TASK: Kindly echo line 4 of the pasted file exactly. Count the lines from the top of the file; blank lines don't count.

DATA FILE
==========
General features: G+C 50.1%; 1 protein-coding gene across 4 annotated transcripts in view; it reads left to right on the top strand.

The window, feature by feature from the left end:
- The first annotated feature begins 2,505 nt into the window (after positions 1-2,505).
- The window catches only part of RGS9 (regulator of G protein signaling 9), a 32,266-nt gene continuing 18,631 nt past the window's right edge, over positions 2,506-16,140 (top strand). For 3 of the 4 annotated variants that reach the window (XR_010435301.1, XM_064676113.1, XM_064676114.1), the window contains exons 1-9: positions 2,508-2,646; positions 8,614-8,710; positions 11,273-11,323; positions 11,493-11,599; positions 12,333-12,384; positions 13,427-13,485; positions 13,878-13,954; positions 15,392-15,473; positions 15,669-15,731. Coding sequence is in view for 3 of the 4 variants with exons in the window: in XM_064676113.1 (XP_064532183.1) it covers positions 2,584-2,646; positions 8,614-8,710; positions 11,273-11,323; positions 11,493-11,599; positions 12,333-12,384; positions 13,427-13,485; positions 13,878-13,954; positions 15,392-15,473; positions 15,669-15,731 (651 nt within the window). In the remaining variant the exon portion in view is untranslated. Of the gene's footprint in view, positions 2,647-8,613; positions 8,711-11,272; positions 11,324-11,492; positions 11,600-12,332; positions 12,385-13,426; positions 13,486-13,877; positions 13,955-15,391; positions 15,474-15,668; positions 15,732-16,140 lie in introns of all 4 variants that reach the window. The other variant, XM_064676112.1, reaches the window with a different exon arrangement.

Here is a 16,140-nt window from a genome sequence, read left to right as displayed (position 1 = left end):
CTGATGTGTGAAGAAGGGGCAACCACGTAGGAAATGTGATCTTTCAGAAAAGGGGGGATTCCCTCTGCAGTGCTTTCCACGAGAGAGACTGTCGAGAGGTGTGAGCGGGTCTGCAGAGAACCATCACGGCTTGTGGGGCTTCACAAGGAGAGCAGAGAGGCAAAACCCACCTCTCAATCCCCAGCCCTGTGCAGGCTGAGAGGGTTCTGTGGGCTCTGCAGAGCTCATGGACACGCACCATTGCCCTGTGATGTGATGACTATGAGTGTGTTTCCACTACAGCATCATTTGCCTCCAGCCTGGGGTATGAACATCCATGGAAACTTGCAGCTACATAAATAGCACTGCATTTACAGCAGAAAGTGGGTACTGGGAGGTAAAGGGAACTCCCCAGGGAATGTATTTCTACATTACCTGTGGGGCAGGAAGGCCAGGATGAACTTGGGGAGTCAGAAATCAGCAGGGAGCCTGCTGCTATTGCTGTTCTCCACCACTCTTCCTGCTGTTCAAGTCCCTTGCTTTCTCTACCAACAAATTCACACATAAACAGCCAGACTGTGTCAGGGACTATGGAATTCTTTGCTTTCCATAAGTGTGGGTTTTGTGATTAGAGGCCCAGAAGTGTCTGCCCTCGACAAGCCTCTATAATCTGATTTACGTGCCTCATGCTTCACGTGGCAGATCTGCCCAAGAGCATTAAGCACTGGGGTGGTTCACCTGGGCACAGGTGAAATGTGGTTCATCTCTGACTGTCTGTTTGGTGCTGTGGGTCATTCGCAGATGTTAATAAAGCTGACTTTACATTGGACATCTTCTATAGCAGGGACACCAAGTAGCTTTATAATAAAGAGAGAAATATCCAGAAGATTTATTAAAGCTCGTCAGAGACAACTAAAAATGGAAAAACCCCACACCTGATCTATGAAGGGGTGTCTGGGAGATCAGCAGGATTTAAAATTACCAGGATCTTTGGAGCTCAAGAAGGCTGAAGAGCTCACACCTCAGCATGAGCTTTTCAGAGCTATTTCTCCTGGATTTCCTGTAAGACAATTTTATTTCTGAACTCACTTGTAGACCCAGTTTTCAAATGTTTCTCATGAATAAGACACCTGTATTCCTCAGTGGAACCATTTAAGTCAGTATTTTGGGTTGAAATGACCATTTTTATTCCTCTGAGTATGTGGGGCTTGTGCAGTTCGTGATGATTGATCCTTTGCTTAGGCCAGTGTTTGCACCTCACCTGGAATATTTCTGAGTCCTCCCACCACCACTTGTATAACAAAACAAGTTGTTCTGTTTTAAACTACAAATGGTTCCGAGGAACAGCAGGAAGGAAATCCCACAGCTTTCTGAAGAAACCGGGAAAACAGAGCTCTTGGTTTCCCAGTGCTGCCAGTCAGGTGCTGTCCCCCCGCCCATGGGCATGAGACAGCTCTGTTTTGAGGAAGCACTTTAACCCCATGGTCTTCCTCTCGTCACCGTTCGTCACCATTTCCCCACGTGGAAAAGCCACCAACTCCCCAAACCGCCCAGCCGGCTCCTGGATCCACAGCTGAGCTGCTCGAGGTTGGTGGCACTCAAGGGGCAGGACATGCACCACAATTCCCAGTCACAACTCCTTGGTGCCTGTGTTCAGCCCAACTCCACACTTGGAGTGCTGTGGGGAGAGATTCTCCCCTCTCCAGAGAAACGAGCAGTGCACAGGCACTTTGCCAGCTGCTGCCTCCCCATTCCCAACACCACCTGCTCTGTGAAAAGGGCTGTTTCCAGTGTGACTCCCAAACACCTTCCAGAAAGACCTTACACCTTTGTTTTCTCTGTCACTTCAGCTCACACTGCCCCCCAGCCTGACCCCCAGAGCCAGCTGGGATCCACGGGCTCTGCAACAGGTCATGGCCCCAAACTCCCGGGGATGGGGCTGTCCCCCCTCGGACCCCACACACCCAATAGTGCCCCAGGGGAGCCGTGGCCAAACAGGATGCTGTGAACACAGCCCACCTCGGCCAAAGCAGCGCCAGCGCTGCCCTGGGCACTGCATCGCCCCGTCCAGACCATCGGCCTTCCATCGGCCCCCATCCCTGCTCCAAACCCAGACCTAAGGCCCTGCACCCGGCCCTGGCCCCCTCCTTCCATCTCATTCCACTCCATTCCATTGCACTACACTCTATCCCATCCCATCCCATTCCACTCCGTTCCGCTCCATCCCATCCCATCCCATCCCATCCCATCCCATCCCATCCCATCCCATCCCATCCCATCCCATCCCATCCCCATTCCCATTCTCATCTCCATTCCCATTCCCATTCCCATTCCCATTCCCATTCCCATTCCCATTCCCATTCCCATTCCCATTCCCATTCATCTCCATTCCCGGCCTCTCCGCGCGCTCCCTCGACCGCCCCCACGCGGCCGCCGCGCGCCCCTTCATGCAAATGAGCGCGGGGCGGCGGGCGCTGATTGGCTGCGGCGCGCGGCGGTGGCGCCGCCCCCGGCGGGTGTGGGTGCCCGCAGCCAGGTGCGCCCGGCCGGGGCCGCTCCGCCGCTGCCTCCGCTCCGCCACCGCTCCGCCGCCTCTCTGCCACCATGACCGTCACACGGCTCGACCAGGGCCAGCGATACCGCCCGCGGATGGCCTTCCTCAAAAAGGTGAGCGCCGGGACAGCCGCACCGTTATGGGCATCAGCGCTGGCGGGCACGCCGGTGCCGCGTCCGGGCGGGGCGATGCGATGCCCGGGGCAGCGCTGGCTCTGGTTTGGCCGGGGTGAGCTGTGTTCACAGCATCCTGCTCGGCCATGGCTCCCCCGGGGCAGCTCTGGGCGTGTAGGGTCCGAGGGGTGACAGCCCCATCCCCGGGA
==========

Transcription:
- The window catches only part of RGS9 (regulator of G protein signaling 9), a 32,266-nt gene continuing 18,631 nt past the window's right edge, over positions 2,506-16,140 (top strand). For 3 of the 4 annotated variants that reach the window (XR_010435301.1, XM_064676113.1, XM_064676114.1), the window contains exons 1-9: positions 2,508-2,646; positions 8,614-8,710; positions 11,273-11,323; positions 11,493-11,599; positions 12,333-12,384; positions 13,427-13,485; positions 13,878-13,954; positions 15,392-15,473; positions 15,669-15,731. Coding sequence is in view for 3 of the 4 variants with exons in the window: in XM_064676113.1 (XP_064532183.1) it covers positions 2,584-2,646; positions 8,614-8,710; positions 11,273-11,323; positions 11,493-11,599; positions 12,333-12,384; positions 13,427-13,485; positions 13,878-13,954; positions 15,392-15,473; positions 15,669-15,731 (651 nt within the window). In the remaining variant the exon portion in view is untranslated. Of the gene's footprint in view, positions 2,647-8,613; positions 8,711-11,272; positions 11,324-11,492; positions 11,600-12,332; positions 12,385-13,426; positions 13,486-13,877; positions 13,955-15,391; positions 15,474-15,668; positions 15,732-16,140 lie in introns of all 4 variants that reach the window. The other variant, XM_064676112.1, reaches the window with a different exon arrangement.